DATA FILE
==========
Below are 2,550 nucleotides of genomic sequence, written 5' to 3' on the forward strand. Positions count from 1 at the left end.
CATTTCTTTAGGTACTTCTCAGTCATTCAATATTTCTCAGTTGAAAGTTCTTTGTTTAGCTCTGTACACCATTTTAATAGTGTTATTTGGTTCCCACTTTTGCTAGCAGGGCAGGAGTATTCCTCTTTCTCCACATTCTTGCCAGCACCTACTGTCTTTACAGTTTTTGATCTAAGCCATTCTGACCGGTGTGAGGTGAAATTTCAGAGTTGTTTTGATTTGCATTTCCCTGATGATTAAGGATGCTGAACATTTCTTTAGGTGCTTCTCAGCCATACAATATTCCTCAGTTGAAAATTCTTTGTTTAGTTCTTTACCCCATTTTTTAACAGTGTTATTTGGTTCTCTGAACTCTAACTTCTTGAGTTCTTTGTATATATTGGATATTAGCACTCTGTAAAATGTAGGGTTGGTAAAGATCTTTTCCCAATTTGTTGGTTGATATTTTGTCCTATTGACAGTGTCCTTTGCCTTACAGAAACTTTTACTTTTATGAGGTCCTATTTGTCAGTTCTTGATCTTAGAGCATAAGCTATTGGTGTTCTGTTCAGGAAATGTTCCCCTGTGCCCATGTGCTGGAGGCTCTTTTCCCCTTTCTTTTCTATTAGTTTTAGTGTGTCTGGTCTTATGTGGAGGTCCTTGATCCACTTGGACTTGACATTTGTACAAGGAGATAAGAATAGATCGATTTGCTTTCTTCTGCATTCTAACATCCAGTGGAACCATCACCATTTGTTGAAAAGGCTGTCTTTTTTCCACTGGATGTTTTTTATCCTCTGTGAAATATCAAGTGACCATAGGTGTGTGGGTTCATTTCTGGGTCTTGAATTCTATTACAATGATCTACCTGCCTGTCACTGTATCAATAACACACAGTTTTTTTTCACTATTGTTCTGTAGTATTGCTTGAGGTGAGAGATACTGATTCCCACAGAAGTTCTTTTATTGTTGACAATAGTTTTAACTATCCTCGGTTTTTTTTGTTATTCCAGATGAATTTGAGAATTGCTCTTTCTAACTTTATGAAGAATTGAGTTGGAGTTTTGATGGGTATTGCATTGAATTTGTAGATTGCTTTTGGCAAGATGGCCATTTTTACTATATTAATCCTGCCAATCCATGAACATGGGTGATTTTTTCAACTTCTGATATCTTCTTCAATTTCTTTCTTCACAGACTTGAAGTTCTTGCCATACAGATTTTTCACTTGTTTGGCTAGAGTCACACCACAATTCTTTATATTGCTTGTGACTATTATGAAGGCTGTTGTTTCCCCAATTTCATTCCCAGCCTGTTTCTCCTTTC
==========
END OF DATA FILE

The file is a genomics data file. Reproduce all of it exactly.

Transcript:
Below are 2,550 nucleotides of genomic sequence, written 5' to 3' on the forward strand. Positions count from 1 at the left end.
CATTTCTTTAGGTACTTCTCAGTCATTCAATATTTCTCAGTTGAAAGTTCTTTGTTTAGCTCTGTACACCATTTTAATAGTGTTATTTGGTTCCCACTTTTGCTAGCAGGGCAGGAGTATTCCTCTTTCTCCACATTCTTGCCAGCACCTACTGTCTTTACAGTTTTTGATCTAAGCCATTCTGACCGGTGTGAGGTGAAATTTCAGAGTTGTTTTGATTTGCATTTCCCTGATGATTAAGGATGCTGAACATTTCTTTAGGTGCTTCTCAGCCATACAATATTCCTCAGTTGAAAATTCTTTGTTTAGTTCTTTACCCCATTTTTTAACAGTGTTATTTGGTTCTCTGAACTCTAACTTCTTGAGTTCTTTGTATATATTGGATATTAGCACTCTGTAAAATGTAGGGTTGGTAAAGATCTTTTCCCAATTTGTTGGTTGATATTTTGTCCTATTGACAGTGTCCTTTGCCTTACAGAAACTTTTACTTTTATGAGGTCCTATTTGTCAGTTCTTGATCTTAGAGCATAAGCTATTGGTGTTCTGTTCAGGAAATGTTCCCCTGTGCCCATGTGCTGGAGGCTCTTTTCCCCTTTCTTTTCTATTAGTTTTAGTGTGTCTGGTCTTATGTGGAGGTCCTTGATCCACTTGGACTTGACATTTGTACAAGGAGATAAGAATAGATCGATTTGCTTTCTTCTGCATTCTAACATCCAGTGGAACCATCACCATTTGTTGAAAAGGCTGTCTTTTTTCCACTGGATGTTTTTTATCCTCTGTGAAATATCAAGTGACCATAGGTGTGTGGGTTCATTTCTGGGTCTTGAATTCTATTACAATGATCTACCTGCCTGTCACTGTATCAATAACACACAGTTTTTTTTCACTATTGTTCTGTAGTATTGCTTGAGGTGAGAGATACTGATTCCCACAGAAGTTCTTTTATTGTTGACAATAGTTTTAACTATCCTCGGTTTTTTTTGTTATTCCAGATGAATTTGAGAATTGCTCTTTCTAACTTTATGAAGAATTGAGTTGGAGTTTTGATGGGTATTGCATTGAATTTGTAGATTGCTTTTGGCAAGATGGCCATTTTTACTATATTAATCCTGCCAATCCATGAACATGGGTGATTTTTTCAACTTCTGATATCTTCTTCAATTTCTTTCTTCACAGACTTGAAGTTCTTGCCATACAGATTTTTCACTTGTTTGGCTAGAGTCACACCACAATTCTTTATATTGCTTGTGACTATTATGAAGGCTGTTGTTTCCCCAATTTCATTCCCAGCCTGTTTCTCCTTTC